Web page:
The Republican majority on the House Energy and Commerce Committee on Dec. 4 issued a statement supporting a new report from the National Association of Manufacturers which found the Obama Administration’s “unreasonable” delays in approving export projects for liquefied natural gas (LNG) and coal could conflict with World Trade Organization (WTO) agreements.
A key provision of the WTO agreements bans certain export restrictions, and the report, authored by former WTO Appellate Body Chairman and former Democratic member of the House James Bacchus, concluded that “the implementation of U.S. rules in ways that unnecessarily impede exports of LNG and coal likely violate WTO trade rules.”
Bacchus found that in the case of LNG, the chief obstacle confronting export projects is a federal determination of whether the export of gas is consistent with the “public interest.” In the case of coal, he found that federal law imposes no significant restrictions on the export of coal itself. However, coal export projects are confronting delays related to analysis of their potential environmental impacts.
“In both instances, the implementation of U.S. laws and related delays in licensing and permitting are impeding these projects and risk running afoul of our international obligations under the WTO,” Bacchus wrote.
The House Energy and Power Subcommittee has been examining barriers to exports and the need for updated policies as America enters a new age of energy abundance. NAM and other stakeholders have urged the federal government to allow the free market to govern exports rather than distorting legal and regulatory barriers.
Full committee Chairman Fred Upton, R-Mich., stated previously at a hearing: “The cumbersome federal approval process is out of step with where we are as an energy-producing nation today. … The private sector has made rapid progress in unlocking our energy abundance. What the American people now need is a regulatory process that can keep up with this evolving energy landscape.”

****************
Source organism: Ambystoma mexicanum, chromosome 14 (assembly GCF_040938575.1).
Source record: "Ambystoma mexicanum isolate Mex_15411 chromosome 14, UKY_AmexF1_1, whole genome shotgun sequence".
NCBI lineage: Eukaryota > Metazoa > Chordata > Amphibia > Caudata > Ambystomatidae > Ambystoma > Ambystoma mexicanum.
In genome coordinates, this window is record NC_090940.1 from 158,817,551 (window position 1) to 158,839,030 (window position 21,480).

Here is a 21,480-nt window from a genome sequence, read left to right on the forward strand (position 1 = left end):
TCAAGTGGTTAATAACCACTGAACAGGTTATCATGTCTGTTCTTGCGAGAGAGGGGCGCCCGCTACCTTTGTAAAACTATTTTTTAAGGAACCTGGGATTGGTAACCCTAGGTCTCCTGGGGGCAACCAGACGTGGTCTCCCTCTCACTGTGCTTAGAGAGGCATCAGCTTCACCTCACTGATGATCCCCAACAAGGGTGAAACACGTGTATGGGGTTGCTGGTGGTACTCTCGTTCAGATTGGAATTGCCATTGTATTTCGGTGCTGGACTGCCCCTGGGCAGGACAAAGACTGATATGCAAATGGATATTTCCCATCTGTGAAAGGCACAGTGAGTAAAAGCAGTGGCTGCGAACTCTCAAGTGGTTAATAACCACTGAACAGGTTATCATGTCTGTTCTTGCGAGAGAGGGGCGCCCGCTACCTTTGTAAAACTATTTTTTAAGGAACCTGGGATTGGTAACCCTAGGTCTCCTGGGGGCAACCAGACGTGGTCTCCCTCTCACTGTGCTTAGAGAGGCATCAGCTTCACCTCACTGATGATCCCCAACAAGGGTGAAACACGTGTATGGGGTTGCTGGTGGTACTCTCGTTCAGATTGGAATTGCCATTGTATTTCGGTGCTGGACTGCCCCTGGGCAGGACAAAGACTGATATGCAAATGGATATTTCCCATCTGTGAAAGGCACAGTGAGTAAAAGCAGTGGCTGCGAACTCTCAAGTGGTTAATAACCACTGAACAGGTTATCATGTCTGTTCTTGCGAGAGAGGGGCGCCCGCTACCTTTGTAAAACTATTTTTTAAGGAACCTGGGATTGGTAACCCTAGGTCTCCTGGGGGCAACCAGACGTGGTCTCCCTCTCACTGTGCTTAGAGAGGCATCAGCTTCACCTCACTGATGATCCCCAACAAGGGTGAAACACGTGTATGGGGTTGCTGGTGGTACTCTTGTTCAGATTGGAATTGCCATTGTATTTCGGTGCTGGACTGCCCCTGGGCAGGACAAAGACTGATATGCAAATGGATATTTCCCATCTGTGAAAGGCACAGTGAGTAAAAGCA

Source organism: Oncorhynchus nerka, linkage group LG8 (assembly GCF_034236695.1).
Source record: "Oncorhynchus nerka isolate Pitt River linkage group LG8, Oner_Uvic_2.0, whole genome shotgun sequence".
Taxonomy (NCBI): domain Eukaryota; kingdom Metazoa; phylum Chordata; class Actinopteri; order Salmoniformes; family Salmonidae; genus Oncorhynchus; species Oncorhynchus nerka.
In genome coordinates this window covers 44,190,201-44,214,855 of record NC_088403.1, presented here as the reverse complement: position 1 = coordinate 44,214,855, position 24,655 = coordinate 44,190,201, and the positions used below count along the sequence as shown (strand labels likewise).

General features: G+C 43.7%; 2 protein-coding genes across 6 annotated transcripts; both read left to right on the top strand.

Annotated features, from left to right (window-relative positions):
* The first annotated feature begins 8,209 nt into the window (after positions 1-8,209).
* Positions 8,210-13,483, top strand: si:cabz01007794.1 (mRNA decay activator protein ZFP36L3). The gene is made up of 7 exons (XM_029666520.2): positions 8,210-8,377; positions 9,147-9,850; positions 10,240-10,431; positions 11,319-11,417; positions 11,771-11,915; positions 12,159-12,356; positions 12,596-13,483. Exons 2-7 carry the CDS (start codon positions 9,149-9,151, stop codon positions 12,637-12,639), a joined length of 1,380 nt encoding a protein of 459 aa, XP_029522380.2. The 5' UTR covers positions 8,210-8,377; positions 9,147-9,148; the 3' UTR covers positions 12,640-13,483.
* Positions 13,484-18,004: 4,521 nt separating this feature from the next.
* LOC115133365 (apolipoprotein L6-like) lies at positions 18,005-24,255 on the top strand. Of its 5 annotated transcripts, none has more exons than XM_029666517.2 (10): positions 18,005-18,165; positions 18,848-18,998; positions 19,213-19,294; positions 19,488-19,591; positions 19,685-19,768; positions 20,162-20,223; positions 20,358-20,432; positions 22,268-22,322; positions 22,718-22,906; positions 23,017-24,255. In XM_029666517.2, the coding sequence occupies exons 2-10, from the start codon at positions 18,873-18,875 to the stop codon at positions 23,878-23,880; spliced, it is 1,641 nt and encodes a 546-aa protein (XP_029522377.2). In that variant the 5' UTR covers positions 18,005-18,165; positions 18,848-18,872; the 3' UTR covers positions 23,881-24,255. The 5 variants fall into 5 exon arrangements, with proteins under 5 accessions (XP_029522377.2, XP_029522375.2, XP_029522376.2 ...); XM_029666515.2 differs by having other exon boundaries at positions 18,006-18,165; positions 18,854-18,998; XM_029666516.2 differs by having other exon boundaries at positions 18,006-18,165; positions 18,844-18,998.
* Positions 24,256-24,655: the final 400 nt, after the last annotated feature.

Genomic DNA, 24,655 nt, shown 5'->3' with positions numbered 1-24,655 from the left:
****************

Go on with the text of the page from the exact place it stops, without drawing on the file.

Report cites slow review of dwindling number of coal export projects
Said the report: “Federal law does not restrict the export of coal to overseas markets. However, to export coal mined in the Powder River Basin area of Montana and Wyoming to Asian markets, additional port facilities must be constructed. The siting and construction of these facilities must be reviewed and permitted by the Army Corps of Engineers under the authority provided in the Rivers and Harbors Act, the Clean Water Act and the National Environmental Policy Act (NEPA). Furthermore, under various state laws, state and local agencies also have the authority to review and evaluate port facilities. Currently, three marine terminal projects are under various stages of permitting and review in the Pacific Northwest.”
The scope of the environmental review has been determined for two of the three coal export projects. For both the Morrow Pacific Terminal in Oregon and the Gateway Pacific Terminal in Washington State, the Corps indicated that its review will be limited to the local impact of the terminals and will not include the impact of burning coal or of interstate rail transport. Due to its small size, the Morrow Pacific project will receive a streamlined “Environmental Assessment” process, while the larger Gateway Pacific Terminal will receive a more involved “Environmental Impact Statement” (EIS) review from the Corps.
By contrast, the Washington Department of Ecology and Whatcom County announced that the scope of their reviews for the Gateway Pacific Terminal will be more expansive and will encompass the global impacts of the transportation and the ultimate use of coal. The scoping process for the third and final project, Millennium Bulk Terminals in Washington State, is ongoing but will likely result in a split federal and state review much like the Gateway project, the report said.
It is expected that the draft EIS will take approximately two years to complete, and the preparation of the final EIS will take an unknown amount of additional time. The projects must also secure various other state and local permits prior to construction. “However, the vastly expanded scope of the Washington State environmental review appears poised to cause significant additional delays or restrictions to the projects—delays that could stretch well beyond what is customary or reasonable,” the report added. “Prolonged delay, according to supporters of the projects, will have detrimental impacts on the economy without considerable environmental benefits. Already, the potential delays have contributed to at least three terminal projects being scrapped.”